Ubuntu 16.10 (Yakkety Yak) ships with GNOME 3.20 (and GTK 3.20), mixed with quite a few GNOME 3.22 applications.

Changes in GNOME 3.20 include:
  • a shortcuts window was added to some GNOME applications (apps that support this include Files, Videos, etc. );
  • Files (Nautilus) uses revamped search filters, a faster and more responsive search, a new, more compact preferences dialog, and more;
  • dconf Editor now uses a header bar, with a standard search design, redesigned entry editor, and other improvements;
  • GTK+ CSS theming has had a major overhaul, which should result in easier theme writing and more dynamic interfaces;

The Nautilus changes mentioned above only cover the 3.20 release. The previous Files (Nautilus) version in Ubuntu was 3.14 and since then, the app has seen many other changes. 

Among these changes are a reworked places sidebar, a new popover for changing between views, zoom level and sort order, folder creation and file/folder renaming now uses popovers, the copy/move dialog is now integrated as a button in the Files header bar, and more.

Nautilus Ubuntu 16.10 Yakkety Yak
Files (Nautilus) 3.20.3 search filters in Ubuntu 16.10

Shortcuts window Ubuntu 16.10 Yakkety Yak
A shortcuts window (for Files) in GNOME 3.20, under Ubuntu 16.10

For a complete GNOME 3.20 overview, see THIS page.

Ubuntu 16.10 Yakkety Yak

Among the default applications in Ubuntu 16.10 are: Nautilus 3.20.3, Gedit 3.22, Firefox 49, Thunderbird 45.3, LibreOffice 5.2.2 (with the GTK3 integration package now installed by default), Transmission 2.92, Shotwell 0.22.0 (+ Git), Rhythmbox 3.4.1, Totem 3.22, GNOME Terminal 3.20.2,  GNOME Disks 3.22, and GNOME Software 3.20.1 (+ Git).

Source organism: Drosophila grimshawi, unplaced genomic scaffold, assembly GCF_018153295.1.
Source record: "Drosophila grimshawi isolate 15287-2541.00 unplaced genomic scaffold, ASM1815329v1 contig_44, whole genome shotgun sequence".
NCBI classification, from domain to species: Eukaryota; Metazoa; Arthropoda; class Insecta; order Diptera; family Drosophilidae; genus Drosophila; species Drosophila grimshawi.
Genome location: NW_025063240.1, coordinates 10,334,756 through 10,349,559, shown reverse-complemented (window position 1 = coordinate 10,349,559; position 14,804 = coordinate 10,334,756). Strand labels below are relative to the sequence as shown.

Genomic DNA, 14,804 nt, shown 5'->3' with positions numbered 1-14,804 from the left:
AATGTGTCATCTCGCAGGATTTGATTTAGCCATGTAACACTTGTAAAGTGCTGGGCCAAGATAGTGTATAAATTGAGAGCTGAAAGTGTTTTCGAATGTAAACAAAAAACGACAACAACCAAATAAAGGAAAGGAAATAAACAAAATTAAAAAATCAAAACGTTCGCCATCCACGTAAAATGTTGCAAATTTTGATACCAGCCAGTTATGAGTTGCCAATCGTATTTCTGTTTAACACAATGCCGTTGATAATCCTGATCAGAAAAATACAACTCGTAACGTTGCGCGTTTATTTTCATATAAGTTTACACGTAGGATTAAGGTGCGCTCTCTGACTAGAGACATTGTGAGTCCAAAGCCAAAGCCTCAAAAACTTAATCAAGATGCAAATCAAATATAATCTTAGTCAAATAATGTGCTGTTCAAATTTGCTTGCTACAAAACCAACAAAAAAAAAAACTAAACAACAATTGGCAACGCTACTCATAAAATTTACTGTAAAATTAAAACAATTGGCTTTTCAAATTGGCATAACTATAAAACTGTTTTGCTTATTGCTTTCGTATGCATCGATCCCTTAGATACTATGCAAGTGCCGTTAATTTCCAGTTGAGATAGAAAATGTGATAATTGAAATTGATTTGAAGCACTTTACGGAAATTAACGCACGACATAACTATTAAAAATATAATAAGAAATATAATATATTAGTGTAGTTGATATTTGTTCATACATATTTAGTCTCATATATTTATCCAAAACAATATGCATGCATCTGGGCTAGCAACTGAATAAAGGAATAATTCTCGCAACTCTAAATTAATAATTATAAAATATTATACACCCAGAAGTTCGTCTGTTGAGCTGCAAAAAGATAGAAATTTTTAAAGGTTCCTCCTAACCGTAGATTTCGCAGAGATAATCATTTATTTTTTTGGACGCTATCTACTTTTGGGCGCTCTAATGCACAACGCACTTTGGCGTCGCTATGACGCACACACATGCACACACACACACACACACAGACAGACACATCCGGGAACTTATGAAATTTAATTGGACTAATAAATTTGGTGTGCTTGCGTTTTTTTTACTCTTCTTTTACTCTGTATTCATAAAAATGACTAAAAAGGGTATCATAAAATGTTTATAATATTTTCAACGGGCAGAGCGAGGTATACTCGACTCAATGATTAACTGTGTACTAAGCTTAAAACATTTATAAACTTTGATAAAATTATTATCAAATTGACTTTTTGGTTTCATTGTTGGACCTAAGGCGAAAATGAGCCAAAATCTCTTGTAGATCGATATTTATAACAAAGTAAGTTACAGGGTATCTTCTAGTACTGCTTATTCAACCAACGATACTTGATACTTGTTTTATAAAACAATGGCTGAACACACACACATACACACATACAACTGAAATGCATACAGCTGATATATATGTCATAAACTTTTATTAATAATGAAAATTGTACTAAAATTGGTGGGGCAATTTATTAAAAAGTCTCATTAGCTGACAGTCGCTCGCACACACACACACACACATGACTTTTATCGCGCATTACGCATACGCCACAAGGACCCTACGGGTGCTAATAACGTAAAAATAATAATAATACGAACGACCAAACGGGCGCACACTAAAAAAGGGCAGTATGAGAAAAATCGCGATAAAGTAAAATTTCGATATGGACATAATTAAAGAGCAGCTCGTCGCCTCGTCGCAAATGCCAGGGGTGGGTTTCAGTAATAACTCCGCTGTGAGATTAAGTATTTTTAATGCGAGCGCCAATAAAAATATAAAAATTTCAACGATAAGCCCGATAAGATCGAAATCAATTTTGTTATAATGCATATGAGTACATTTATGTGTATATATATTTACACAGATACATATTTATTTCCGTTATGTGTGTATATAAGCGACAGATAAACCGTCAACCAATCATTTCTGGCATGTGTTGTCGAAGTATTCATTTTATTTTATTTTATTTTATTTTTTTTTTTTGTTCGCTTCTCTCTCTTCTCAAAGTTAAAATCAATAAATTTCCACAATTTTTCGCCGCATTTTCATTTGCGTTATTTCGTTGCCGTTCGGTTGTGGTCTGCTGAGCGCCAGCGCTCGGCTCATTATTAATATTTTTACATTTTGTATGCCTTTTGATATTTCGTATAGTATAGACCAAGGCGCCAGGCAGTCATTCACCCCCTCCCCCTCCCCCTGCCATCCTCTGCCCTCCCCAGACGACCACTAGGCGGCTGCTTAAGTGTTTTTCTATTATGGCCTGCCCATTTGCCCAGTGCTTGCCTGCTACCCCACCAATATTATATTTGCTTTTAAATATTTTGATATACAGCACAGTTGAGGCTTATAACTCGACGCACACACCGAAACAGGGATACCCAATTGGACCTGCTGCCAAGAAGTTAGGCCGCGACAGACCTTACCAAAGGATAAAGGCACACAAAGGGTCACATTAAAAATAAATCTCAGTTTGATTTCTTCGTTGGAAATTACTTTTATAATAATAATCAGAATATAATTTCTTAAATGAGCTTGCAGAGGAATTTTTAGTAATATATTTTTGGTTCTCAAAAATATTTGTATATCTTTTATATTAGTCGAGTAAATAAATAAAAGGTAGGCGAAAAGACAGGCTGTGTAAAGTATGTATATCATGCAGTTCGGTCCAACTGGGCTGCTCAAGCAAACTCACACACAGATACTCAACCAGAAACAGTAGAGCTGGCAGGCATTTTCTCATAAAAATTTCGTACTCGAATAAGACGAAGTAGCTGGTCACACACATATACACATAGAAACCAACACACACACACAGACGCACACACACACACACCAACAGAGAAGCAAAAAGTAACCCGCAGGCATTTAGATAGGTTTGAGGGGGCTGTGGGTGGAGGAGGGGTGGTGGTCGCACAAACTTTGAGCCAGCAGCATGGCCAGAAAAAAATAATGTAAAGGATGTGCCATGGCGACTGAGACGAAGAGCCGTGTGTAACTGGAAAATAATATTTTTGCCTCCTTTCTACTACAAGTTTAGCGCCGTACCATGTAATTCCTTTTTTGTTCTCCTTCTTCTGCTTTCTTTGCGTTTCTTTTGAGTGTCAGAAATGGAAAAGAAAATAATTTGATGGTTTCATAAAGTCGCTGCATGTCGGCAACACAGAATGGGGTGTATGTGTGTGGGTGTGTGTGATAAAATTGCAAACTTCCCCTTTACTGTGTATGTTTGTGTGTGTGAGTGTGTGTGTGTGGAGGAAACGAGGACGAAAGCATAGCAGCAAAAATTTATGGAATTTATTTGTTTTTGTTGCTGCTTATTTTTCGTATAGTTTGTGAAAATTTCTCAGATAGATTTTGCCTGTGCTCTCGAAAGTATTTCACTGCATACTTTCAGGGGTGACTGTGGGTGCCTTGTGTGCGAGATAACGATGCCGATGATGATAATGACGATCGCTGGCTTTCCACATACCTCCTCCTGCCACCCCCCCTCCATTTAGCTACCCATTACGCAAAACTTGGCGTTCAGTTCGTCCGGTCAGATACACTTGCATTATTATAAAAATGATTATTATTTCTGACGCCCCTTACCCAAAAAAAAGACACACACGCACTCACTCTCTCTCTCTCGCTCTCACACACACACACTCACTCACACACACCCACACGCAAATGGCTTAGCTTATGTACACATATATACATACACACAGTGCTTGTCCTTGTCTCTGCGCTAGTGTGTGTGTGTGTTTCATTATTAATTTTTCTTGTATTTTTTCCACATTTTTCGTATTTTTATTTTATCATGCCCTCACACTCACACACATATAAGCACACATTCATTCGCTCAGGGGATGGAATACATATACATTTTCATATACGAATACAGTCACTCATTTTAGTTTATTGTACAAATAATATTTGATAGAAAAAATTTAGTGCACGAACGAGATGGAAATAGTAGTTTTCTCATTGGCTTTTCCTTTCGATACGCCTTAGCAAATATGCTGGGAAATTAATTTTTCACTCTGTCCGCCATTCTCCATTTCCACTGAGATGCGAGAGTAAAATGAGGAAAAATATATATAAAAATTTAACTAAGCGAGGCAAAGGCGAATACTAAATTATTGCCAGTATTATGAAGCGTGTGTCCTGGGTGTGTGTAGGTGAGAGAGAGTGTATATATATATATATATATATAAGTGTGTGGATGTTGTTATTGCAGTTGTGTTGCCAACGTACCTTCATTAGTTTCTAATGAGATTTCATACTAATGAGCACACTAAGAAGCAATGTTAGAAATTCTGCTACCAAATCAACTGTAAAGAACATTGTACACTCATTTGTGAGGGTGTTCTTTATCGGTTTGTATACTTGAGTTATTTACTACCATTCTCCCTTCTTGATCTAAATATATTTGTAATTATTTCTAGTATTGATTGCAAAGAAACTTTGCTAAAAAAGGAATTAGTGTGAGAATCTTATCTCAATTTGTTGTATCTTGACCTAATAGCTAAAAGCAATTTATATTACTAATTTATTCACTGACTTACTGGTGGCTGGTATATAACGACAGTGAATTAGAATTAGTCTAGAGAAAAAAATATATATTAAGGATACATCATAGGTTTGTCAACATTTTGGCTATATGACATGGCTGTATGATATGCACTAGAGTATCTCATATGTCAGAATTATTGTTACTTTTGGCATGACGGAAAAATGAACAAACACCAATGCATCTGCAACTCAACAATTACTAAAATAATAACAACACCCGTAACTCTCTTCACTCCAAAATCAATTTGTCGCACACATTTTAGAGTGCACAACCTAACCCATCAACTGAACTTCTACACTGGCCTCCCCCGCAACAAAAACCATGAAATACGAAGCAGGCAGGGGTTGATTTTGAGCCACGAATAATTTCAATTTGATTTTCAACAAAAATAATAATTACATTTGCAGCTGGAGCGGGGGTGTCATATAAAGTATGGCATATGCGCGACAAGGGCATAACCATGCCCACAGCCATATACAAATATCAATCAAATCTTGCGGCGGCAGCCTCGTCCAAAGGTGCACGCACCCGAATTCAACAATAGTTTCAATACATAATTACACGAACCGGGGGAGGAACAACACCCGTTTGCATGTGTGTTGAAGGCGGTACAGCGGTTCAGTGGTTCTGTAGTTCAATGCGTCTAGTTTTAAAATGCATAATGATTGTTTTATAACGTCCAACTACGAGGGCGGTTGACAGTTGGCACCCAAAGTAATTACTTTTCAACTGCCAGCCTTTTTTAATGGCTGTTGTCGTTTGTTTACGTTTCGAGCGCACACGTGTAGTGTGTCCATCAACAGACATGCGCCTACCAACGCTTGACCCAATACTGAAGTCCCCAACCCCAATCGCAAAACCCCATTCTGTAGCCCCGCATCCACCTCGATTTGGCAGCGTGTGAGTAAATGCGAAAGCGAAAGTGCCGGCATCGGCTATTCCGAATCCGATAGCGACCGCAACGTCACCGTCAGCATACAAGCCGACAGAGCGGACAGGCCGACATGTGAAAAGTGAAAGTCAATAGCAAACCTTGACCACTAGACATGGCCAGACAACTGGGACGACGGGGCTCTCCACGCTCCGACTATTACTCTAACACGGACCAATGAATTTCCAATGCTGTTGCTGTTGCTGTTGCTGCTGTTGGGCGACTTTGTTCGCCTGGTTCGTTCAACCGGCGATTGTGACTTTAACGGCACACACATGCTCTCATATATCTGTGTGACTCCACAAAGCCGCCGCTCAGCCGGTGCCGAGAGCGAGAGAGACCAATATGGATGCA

Under the hood, Ubuntu 16.10 (Yakkety Yak) ships with Mesa 12.0.3, Xorg server 1.18.4, Ubuntu Linux Kernel 4.8.0-22.24 based on the upstream 4.8 Linux Kernel, PulseAudio 9.0, and systemd 231 (+ Git).

Here's a very short (but you'll also find links for more information) list of changes in the Linux Kernel since the version used in the previous Ubuntu release (Ubuntu 16.04 uses Linux 4.4 by default):
  • Linux 4.5 (more information: KernelNewbies | Phoronix):
    • experimental PowePlay support for the amdgpu driver for discrete GPUs Tonga and Fiji, and integrated APUs Carrizo and Stoney;
    • initial i915 DRM graphics support for Kabylake hardware;
  • Linux 4.6 (more information: KernelNewbies | Phoronix):
    • initial acceleration support for NVIDIA GeForce GTX 900 Maxwell (Nouveau driver);
    • support for runtime power management of the AHCI controllers;
    • Dell and Alienware laptop support improvements;
  • Linux 4.7 (more information: KernelNewbies | Phoronix):
    • Microsoft Xbox One Elite Controller support;
    • new "schedutil" governor for the CPUFreq scaling driver;
    • Nouveau now has Nvidia GM108 Maxwell support;
  • Linux 4.8 (more information: KernelNewbies | Phoronix):
    • initial NVIDIA Pascal support for Nouveau;
    • amdgpu OverDrive support, allowing overclicking AMD GPUs using the open source driver;
    • Broadcom BCM2837 SoC support (this is used by the Raspberry Pi 3);
    • Microsoft Surface 3 touch-screen support.

Download Ubuntu 16.10 (Yakkety Yak)

Download Ubuntu 16.10 | official release notes (includes instructions for upgrading from Ubuntu 16.04 LTS and other download links)

Important: all non-LTS Ubuntu versions are only supported for 9 months. Ubuntu 16.10 will be supported until July 2017.

Official release notes and download links for Ubuntu 16.10 desktop flavors: